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02 March 2009 @ 11:02 am
you were romeo, you were throwing pebbles / and my daddy said 'stay away from juliet'  
I recently (like, five minutes ago) saw the video for Taylor Swift's "Love Story," and it really begs the question: are there any other R&J/P&P mashups out there? Because that's basically what the video was: a weirdly Regency/Renaissance/fairy tale ball, with random shots of castle-like sets. (Also, the male lead running around in the grass in the untucked shirt, sans cravat, was very P&P3.) Or just Austen/Shakespeare more generally? (Didn't Kenneth Branagh do a Regency-inspired Much Ado once?)

Speaking of weird mashups, though--I realize that Taylor Swift is some ridiculously young age, so it's possible they haven't gotten to Hawthorne in her high school English class yet, but "You were Romeo, I was The Scarlet Letter"? Huh? You...have a creepy elfin daughter and live in the woods? You had a secret affair with a clergyman? Where is *that* lyric going?
Gileonnen: Crow of Destinygileonnen on March 2nd, 2009 04:17 pm (UTC)
*cracks up so hard* That's just ... waiting to become a paper about cultural touchstones, actually.
tempestsarekind: elizabethtempestsarekind on March 2nd, 2009 04:25 pm (UTC)
That was my second thought, after "...huh?" :)
La Reine Noire: Crystal Balllareinenoire on March 2nd, 2009 04:54 pm (UTC)
Oh, write it! I would totally read that.
La Reine Noire: Crystal Balllareinenoire on March 2nd, 2009 04:54 pm (UTC)
::giggles:: I just watched the video on YouTube, and, aside from being distracted by the multiple eras represented in the costumes (he was obviously Regency, but she was clearly late eighteenth-century, though the cuts to her on the balcony had her in something modelled on Victorian), I actually found it rather adorable. And obviously whoever was in charge of the video had definitely seen P&P3.

I've seen Regency-ish Shakespeare productions before, and they do work quite well with the comedies. Also, angevin2 mentioned the ESC Histories that I think set Richard II during the Regency in some weird conceptual way.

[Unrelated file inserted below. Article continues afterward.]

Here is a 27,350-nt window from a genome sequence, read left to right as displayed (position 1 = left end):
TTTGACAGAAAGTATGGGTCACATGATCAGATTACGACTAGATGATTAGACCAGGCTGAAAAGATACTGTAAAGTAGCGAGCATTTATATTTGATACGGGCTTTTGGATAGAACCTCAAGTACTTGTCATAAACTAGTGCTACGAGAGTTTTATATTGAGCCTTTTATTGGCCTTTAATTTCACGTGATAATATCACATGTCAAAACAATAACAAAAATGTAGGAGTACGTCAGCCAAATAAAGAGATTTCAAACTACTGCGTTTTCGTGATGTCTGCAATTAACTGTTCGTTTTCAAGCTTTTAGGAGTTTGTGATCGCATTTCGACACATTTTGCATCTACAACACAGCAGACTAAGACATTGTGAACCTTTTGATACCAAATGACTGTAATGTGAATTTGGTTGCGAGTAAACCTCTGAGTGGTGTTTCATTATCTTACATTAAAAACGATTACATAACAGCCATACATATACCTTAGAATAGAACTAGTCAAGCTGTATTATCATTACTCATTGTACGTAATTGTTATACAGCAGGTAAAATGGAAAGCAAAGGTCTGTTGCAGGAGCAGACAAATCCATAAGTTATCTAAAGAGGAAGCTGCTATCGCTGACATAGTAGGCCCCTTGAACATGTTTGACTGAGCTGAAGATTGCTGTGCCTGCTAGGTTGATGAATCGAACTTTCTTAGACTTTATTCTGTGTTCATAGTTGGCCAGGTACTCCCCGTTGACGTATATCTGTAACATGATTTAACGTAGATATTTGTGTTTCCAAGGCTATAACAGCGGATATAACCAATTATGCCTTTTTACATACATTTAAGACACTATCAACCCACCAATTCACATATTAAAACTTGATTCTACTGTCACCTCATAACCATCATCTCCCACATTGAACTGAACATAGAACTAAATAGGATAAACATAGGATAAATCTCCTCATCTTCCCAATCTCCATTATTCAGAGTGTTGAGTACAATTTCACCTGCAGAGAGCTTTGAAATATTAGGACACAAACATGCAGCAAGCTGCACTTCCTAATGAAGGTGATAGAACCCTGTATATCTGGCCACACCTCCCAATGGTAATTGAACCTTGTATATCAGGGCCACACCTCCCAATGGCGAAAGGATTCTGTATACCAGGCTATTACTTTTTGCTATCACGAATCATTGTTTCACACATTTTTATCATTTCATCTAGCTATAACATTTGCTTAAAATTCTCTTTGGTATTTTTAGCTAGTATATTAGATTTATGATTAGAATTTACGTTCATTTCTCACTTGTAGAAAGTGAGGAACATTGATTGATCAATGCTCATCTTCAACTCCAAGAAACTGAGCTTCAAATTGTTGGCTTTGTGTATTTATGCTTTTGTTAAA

The Scarlet Letter bit was hilarious! Maybe it's something about shame? But that also doesn't make any sense...
tempestsarekind: henry tilney would SO write fanfictempestsarekind on March 2nd, 2009 05:09 pm (UTC)
You're right; I left out Georgian and Victorian(ish)! It is a rather earnest and cute video. I still have no idea where she's going with that Scarlet Letter line, though--the associations *really* don't work!

I don't think I've seen any non-Renaissance Shakespeare set before the Victorian/Edwardian period, oddly enough. I could see how a Regency setting would be good for the comedies, though.
La Reine Noire: Crystal Balllareinenoire on March 2nd, 2009 05:27 pm (UTC)
Oh, it's an adorable video. Absolutely adorable. And if it's popular, so much the better. It's at least not completely inaccurate in its portrayal of R&J, at least up to the ending. ;)

I would love to see Much Ado in a Regency setting -- can't you imagine all the men in regimentals and Don John doing his best sulky Byron impression?
tempestsarekind: trespass sweetly urgedtempestsarekind on March 2nd, 2009 05:46 pm (UTC)
Yes--up until the happy ending, it does work reasonably well. :)

I think a Regency Much Ado would be awesome. The coats alone would be fantastic.
Constant Reader: made of AWESOMEskirmish_of_wit on March 2nd, 2009 09:47 pm (UTC)
I feel like LLL would be particularly fun in a Regency setting. Berowne as rake? Yum.
tempestsarekind: berowne is perplexed [dt]tempestsarekind on March 2nd, 2009 09:58 pm (UTC)
I mean, he's already devoted all his efforts to breaking oaths and trying to figure out how to court women! All he needs now is a barouche.
Constant Reader: DT - Berowneskirmish_of_wit on March 2nd, 2009 10:13 pm (UTC)
He even has the requisite roguish compatriots! Plus I bet he could one-handedly flick open a snuffbox with the best of the Fancots.

Now I kind of desperately want to see this done.

Edited at 2009-03-02 10:14 pm (UTC)
tempestsarekind: henry tilney would SO write fanfictempestsarekind on March 2nd, 2009 10:24 pm (UTC)
Hee. And he clearly has a good grasp on the intricacies of fashion: "Taffeta phrases, silken terms precise," etc.
the cold geniusangevin2 on March 3rd, 2009 01:24 am (UTC)
The BBC Love's Labour's Lost puts it in the 18th century, iirc, which is somewhat unusual for that series. And one of the Players of Shakespeare volumes talks about a production of Measure for Measure also set in the 18th century.

I've also read about a couple of productions of Richard II done in English Civil War-era dress, but this does not sit right with me for some reason even though it is a perfectly okay analogy (in fact, a lot of ECW texts from both sides invoke Richard, for obvious reasons).
tempestsarekind: regency house party [s&s]tempestsarekind on March 3rd, 2009 06:15 pm (UTC)
Thanks--I figured there must be some productions set around that period, but I didn't actually know of any!

I think I would find the English Civil War setting weird for Richard II as well--perhaps because it makes the analogy too explicit? I don't know.